The Flag of Mexico (in Spanish: Bandera de México) is a vertical Tricolour of green, white, and red with the national coat of arms charged in the center of the white stripe. While the meaning of the colors has changed over time, these three colors were adopted by Mexico following independence from Spain during the country’s War of Independence. The current flag was adopted in 1968, but the overall design has been used since 1821, when the First National Flag was created. The current law of national symbols, Law on the National Arms, Flag, and Anthem, that governs the use of the national flag has been in place since 1984.
At the time of the flag’s adoption, the Italian tricolor was not in use: the flag now contains the coat of arms, in order to distinguish it from that of Italy. Red, white, and green are the colors of the national liberation army in Mexico. The central emblem is the Aztec pictogram for Tenochtitlan (now Mexico City), the center of their empire. It recalls the legend that inspired the Aztecs to settle on what was originally a lake-island. The form of the coat of arms was most recently revised in 1968. Aztec legend held that they should found their city on the spot where they saw an eagle on a nopal, eating a snake. Ribbon in the national colors are at the bottom of the coat of arms. Throughout history, the flag has changed 4 times, as the design of the coat of arms and the length-width ratios of the flag have been modified. However, the coat of arms has had the same features throughout: an eagle, holding a serpent in its talon, is perched on top of a prickly pear cactus; the cactus is situated on a rock that rises above a lake. The coat of arms is derived from an Aztec legend that their gods told them to build a city where they spot an eagle and a serpent, which is now Mexico City. The current national flag, the Fourth National Flag, is also used as the Mexican naval ensign by ships registered in Mexico.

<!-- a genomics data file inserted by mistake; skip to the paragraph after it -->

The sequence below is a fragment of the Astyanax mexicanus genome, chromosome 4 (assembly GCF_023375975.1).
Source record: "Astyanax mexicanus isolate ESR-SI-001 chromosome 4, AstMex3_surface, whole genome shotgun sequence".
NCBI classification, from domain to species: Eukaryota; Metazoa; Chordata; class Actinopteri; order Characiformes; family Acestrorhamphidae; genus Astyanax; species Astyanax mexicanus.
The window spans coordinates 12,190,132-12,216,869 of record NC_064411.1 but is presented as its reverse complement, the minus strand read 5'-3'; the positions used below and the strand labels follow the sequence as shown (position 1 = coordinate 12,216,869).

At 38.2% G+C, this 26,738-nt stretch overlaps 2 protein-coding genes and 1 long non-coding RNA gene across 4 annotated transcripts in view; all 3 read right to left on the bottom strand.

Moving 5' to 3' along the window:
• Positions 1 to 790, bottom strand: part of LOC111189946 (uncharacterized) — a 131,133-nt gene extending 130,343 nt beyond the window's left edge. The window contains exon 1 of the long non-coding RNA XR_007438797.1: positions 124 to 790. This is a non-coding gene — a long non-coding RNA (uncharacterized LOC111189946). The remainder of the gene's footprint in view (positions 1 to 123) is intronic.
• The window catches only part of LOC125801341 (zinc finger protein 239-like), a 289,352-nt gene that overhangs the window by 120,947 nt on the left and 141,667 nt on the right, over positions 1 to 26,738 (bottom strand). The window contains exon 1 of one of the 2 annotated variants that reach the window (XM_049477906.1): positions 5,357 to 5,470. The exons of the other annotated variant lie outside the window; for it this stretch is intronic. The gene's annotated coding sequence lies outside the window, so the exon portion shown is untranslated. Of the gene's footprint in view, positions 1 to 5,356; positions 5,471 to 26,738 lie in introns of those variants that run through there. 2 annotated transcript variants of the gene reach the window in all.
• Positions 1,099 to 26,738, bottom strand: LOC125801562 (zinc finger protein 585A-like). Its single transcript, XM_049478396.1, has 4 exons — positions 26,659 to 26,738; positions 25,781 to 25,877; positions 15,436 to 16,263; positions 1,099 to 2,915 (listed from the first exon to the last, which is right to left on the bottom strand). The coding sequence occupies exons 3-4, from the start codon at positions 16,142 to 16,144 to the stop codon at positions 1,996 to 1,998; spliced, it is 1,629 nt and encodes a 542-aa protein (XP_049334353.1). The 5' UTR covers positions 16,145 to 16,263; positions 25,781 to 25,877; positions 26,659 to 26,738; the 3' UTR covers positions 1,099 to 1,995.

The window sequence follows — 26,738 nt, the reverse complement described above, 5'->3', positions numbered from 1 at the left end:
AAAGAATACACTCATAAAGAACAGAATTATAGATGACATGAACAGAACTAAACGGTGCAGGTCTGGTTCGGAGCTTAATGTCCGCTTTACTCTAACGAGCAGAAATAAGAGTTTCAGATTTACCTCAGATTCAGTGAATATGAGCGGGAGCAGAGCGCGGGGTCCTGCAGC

Before the adoption of the first national flag, various flags used during the War of Independence from Spain had a great influence on the design of the first national flag. It was never adopted as an official flag, But many historians consider the first Mexican flag to be the Standard of the Virgin of Guadalupe, which was carried by Miguel Hidalgo during the Grito de Dolores on September 16, 1810. The Standard became the initial symbol of the rebel army during the Mexican War of Independence. Various other Standards were used during the war. José María Morelos used a flag with and image of the Virgin to which was added a blue and white insignia with a crowned eagle on a cactus over a three-arched bridge and the letters V.V.M. (Viva la Virgen María – “long live the Virgin Mary”). The Revolutionary Army also used a flag featuring the colors white, blue and red in vertical stripes. The first use of the actual colors—green, white and red—was in the flag of the unified Army of the Three Guarantees (pictured above) after independence from Spain was won.